Daylight WOB-bery in club final

01:02, Jul 29 2013
waimea old boys
SWEET VICTORY: Waimea Old Boys celebrate their win against Wanderers on Saturday.

Waimea Old Boys' fairytale finish became Wanderers' nightmare at Trafalgar Park on Saturday.

Few could have imagined it and no-one probably dared predict it, but Star and Garter Waimea's staggering 51-22 win over Taylors Contracting Wanderers in the Car Company Nelson Bays division one club final represented one of the more damning scorelines in the sub-union's championship history.

Waimea's remarkable victory of eight tries to three handed them their 13th title and their first since 2002. For Wanderers though, their hopes of securing a first title turned to dust.

When classy first five-eighth Marty Banks capped off a bullocking run by lock Tevita Cavubati to score Waimea's opening try in just the fourth minute, it appeared that Waimea were well in sync. A withering 15-minute onslaught soon after confirmed it as Waimea buried Wanderers in a five-try assault, ominously playing into a strong southwest wind. From that point on, the game was effectively over as a contest.

An early 7-3 lead suddenly blew out to an unbeatable 36-3 advantage on the back of further tries to Cavubati, halfback Kaide Whiting, fullback James Lowe, winger Connor Trathen and to No 8 Ben Coman.

The common thread in most of them was Banks and Lowe again unveiling their lethal double act, both repeatedly breaking the line to put players into space as Wanderers' defence continued to unravel.


A clever angled kick by second five-eighth Billy Guyton helped set up Trathen's try and it was not until Waimea were reduced to 14 men, with flanker Dan Hytongue sin-binned for a shoulder charge five minutes from the break, that Wanderers' forwards finally combined to put flanker Steve Soper across for a try.

Ahead 36-10 at halftime, Waimea added another two second-half tries to winger Michael Bates and again to Lowe - a spectacular 60m solo run that epitomised the threat he has posed to opposition defences throughout the season. But the game lost a lot of structure in the second half, allowing Wanderers to strike back with late consolation tries to Jackson Harvey and Chez Bloxham as Waimea continued to count down the minutes.

Wanderers could have been excused some extenuating circumstances after losing key midfielder Sione Holani and prop Mike Lattin to prematch injuries and reserve flanker Niu Taufa in the pre-game warm-up. But Wanderers' player-coach Dan Perrin was not offering that as any excuse. Instead he acknowledged Lowe's major role in Waimea's win.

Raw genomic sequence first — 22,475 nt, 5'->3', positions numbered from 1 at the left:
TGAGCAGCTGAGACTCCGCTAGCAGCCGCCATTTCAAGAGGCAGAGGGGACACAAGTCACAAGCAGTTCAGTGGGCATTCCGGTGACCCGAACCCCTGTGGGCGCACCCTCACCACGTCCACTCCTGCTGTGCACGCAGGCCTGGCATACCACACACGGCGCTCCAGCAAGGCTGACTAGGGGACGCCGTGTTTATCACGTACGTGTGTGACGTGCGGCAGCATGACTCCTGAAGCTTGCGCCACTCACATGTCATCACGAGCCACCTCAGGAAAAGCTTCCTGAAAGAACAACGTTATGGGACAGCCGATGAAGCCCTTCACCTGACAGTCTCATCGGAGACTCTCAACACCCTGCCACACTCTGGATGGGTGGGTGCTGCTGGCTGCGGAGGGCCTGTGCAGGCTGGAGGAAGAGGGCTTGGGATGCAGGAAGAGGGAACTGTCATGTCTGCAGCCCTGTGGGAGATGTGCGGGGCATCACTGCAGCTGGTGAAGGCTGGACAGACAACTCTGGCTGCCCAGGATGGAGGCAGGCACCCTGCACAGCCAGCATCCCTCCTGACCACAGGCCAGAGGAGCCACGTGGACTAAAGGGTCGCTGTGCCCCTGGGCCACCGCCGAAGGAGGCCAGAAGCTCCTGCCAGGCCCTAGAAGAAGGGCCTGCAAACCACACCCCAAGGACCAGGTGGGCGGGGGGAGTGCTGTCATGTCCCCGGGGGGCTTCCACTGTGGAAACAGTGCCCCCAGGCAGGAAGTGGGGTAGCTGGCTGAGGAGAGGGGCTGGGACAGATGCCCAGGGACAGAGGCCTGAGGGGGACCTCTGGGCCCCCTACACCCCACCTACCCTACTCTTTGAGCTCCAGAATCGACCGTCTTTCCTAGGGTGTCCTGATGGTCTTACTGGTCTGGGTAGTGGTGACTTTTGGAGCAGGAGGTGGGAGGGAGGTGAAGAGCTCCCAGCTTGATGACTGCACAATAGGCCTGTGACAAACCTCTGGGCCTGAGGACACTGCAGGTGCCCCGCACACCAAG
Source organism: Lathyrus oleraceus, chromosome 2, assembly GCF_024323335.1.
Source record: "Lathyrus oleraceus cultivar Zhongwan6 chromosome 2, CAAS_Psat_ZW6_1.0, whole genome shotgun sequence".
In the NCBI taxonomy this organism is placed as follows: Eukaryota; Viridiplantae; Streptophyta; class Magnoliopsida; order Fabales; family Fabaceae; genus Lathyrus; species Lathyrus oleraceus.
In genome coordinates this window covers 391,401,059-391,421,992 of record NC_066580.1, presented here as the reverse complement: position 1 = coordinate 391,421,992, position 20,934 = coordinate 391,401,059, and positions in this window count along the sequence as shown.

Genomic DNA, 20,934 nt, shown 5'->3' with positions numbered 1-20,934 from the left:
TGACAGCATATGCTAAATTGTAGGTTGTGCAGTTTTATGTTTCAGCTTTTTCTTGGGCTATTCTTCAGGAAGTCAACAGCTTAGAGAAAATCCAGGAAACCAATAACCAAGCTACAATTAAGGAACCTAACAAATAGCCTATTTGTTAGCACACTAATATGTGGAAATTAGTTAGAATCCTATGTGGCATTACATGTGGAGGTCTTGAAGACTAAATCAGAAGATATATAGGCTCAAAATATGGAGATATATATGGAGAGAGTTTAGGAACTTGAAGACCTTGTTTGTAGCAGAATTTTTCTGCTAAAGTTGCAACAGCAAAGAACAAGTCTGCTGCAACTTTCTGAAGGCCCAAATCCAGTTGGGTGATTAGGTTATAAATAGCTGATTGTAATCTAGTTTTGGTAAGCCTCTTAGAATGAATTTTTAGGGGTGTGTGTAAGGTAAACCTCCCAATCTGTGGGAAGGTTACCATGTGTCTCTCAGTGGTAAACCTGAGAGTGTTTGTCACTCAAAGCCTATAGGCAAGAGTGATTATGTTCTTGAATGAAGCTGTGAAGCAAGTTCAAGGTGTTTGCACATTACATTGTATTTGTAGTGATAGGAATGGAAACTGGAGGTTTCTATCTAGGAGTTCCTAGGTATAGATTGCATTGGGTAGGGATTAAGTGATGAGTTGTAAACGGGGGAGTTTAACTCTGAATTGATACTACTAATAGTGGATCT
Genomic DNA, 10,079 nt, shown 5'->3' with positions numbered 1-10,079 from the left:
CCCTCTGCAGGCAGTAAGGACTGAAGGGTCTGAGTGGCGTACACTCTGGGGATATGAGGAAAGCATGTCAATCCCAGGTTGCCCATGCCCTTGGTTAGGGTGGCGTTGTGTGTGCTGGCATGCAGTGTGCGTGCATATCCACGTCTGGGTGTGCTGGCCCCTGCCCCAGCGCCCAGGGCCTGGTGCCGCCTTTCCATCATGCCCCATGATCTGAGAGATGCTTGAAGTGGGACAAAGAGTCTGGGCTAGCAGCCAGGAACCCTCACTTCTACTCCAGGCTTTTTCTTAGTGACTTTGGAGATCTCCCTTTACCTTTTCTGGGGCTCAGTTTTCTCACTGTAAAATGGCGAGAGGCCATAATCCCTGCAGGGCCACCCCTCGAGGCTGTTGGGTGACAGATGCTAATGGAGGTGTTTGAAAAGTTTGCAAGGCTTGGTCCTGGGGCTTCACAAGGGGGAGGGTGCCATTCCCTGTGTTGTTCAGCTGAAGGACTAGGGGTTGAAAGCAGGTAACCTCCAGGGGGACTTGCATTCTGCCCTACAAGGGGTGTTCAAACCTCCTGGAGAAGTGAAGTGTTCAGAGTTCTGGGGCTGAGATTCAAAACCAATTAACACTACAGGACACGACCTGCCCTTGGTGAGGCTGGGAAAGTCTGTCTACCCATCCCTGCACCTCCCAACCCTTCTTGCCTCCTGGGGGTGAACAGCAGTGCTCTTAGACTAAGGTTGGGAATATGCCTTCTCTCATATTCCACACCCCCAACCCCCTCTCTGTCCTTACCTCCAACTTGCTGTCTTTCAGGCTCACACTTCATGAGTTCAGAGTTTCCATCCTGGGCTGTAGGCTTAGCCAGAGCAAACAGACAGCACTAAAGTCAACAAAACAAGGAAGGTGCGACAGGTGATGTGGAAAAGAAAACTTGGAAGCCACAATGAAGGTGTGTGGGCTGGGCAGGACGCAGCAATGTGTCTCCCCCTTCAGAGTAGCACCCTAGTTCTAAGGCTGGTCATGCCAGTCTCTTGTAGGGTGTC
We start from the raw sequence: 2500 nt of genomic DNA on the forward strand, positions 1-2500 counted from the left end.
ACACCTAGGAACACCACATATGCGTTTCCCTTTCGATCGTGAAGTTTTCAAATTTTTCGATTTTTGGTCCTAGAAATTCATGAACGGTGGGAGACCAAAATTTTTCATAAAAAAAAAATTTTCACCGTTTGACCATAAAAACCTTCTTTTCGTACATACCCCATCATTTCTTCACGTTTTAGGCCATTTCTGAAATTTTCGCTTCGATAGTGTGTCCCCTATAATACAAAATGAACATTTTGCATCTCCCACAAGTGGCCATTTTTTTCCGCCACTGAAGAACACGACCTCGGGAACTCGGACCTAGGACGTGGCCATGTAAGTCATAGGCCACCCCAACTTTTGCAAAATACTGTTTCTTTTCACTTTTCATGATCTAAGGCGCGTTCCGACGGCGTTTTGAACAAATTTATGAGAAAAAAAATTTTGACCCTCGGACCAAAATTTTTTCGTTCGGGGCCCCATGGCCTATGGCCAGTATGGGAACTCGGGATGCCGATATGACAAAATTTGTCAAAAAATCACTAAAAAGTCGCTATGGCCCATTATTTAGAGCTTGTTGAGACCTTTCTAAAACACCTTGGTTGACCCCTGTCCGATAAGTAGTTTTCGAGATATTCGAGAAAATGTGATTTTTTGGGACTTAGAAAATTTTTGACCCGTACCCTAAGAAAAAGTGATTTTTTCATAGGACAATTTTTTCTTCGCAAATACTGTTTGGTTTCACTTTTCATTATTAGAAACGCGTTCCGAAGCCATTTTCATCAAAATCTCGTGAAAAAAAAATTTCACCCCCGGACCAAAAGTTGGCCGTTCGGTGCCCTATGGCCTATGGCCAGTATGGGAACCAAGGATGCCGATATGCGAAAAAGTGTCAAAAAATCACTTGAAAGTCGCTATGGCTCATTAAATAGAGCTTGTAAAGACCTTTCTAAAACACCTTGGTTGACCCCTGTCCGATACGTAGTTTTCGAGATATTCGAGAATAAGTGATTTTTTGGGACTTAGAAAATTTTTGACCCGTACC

"We didn't really want to tackle James Lowe, I think," said Perrin in mock humour.

"He just carved us up, he's been their danger man all year. He's the star of the club season and as a proud [Tasman] Makos man, I hope he takes that form into the ITM Cup because he's a special player.

"They came out with a bit more desire than us. We've had a rough 24 hours losing Sione [Holani] and Mike Lattin, and we lost another one [Niu Taufa] in the warm up with an ACL [injury] in the knee, but there's no excuses.

"We were digging pretty deep but the boys kept trying out there in that second half . . . but [Waimea] were a class act out there today, unstoppable."

As for Waimea captain Lowe, he also paid tribute to his team's "heart and ticker" and to a solid forward effort that ultimately helped to neutralise Wanderers' set phase strengths.

"We knew the job at hand, we knew what needed to be done and at the end of the day, the job was done up front first so we could unleash our backs out wide," Lowe said.

"I just couldn't be happier for the boys. We do deserve it, we've come a long way. It's been a roller coaster [season] and to come out with a win like that in a final, it's unheard of, so I'm very happy.

"We learned from the game before [against Wanderers] that they do hold people back . . . and we knew what we needed to do to break through them."

Cavubati, Coman and prop Sila Puafisi were key components in Waimea's forward effort, with stalwart lock Scott McKenzie also finally rewarded for his tireless performance.

Waimea co-coach Dion Mytton was genuinely surprised by the victory margin.

"I didn't think it'd be that high, maybe 20, but not that score, no," Mytton said.

"I think we just peaked at the right time of the year and our team unity's so strong, that's driven us hugely this week. We've played some outstanding rugby in the last six weeks really and to finish it off like that, it's so pleasing that they did what we've been telling them. It's just superb."

Wanderers' forwards rallied encouragingly early in the second half, denying Waimea possession for lengthy periods. But despite the best efforts of backs Jesse Pitman, Kerehama Barrett and Ryan Setefano, they struggled to breach a rigid Waimea defence.

Wanderers at least looked set to finish on a positive note when several pairs of hands released substitute No 8 Lealoha Musika in the dying moments. But in lunging for the try, the ball was dislodged in the tackle.

Somehow that seemed to sum up Wanderers' day.

WOB 51 (James Lowe 2, Marty Banks, Tevita Cavubati, Kaide Whiting, Connor Trathen, Ben Coman, Michael Bates tries, Billy Guyton 4 cons, pen) Wanderers 22 (Steve Soper, Jackson Harvey, Chez Bloxham tries, Jesse Pitman 2 cons, pen) Ht 36-10.